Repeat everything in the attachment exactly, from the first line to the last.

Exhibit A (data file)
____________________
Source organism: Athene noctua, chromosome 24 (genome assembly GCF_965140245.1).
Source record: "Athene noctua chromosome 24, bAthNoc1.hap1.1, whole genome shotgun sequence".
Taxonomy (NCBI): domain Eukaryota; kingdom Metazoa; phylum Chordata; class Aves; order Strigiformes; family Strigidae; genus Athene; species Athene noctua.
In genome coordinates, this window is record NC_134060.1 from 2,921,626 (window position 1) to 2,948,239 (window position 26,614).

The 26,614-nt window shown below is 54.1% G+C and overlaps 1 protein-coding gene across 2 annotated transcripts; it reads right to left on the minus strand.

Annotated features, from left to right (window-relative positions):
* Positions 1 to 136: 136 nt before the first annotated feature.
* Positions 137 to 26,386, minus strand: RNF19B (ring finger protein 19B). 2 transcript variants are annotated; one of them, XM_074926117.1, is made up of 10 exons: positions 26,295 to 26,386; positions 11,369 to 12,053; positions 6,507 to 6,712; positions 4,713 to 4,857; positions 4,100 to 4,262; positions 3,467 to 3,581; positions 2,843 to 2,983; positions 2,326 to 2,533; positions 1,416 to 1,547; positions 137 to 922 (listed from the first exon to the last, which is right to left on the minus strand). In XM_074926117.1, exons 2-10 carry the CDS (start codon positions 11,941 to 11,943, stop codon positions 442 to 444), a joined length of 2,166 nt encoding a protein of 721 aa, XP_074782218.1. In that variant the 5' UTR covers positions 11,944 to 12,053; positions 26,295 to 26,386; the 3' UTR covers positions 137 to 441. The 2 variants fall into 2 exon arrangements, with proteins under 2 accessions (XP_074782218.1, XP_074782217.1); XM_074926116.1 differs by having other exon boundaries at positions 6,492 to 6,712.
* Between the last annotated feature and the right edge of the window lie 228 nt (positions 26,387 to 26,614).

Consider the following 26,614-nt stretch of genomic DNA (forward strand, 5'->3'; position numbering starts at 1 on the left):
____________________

Source organism: Athene noctua, chromosome 24 (genome assembly GCF_965140245.1).
Source record: "Athene noctua chromosome 24, bAthNoc1.hap1.1, whole genome shotgun sequence".
Taxonomy (NCBI): domain Eukaryota; kingdom Metazoa; phylum Chordata; class Aves; order Strigiformes; family Strigidae; genus Athene; species Athene noctua.
In genome coordinates, this window is record NC_134060.1 from 2,921,626 (window position 1) to 2,948,239 (window position 26,614).

The 26,614-nt window shown below is 54.1% G+C and overlaps 1 protein-coding gene across 2 annotated transcripts; it reads right to left on the minus strand.

Annotated features, from left to right (window-relative positions):
* Positions 1 to 136: 136 nt before the first annotated feature.
* Positions 137 to 26,386, minus strand: RNF19B (ring finger protein 19B). 2 transcript variants are annotated; one of them, XM_074926117.1, is made up of 10 exons: positions 26,295 to 26,386; positions 11,369 to 12,053; positions 6,507 to 6,712; positions 4,713 to 4,857; positions 4,100 to 4,262; positions 3,467 to 3,581; positions 2,843 to 2,983; positions 2,326 to 2,533; positions 1,416 to 1,547; positions 137 to 922 (listed from the first exon to the last, which is right to left on the minus strand). In XM_074926117.1, exons 2-10 carry the CDS (start codon positions 11,941 to 11,943, stop codon positions 442 to 444), a joined length of 2,166 nt encoding a protein of 721 aa, XP_074782218.1. In that variant the 5' UTR covers positions 11,944 to 12,053; positions 26,295 to 26,386; the 3' UTR covers positions 137 to 441. The 2 variants fall into 2 exon arrangements, with proteins under 2 accessions (XP_074782218.1, XP_074782217.1); XM_074926116.1 differs by having other exon boundaries at positions 6,492 to 6,712.
* Between the last annotated feature and the right edge of the window lie 228 nt (positions 26,387 to 26,614).

Consider the following 26,614-nt stretch of genomic DNA (forward strand, 5'->3'; position numbering starts at 1 on the left):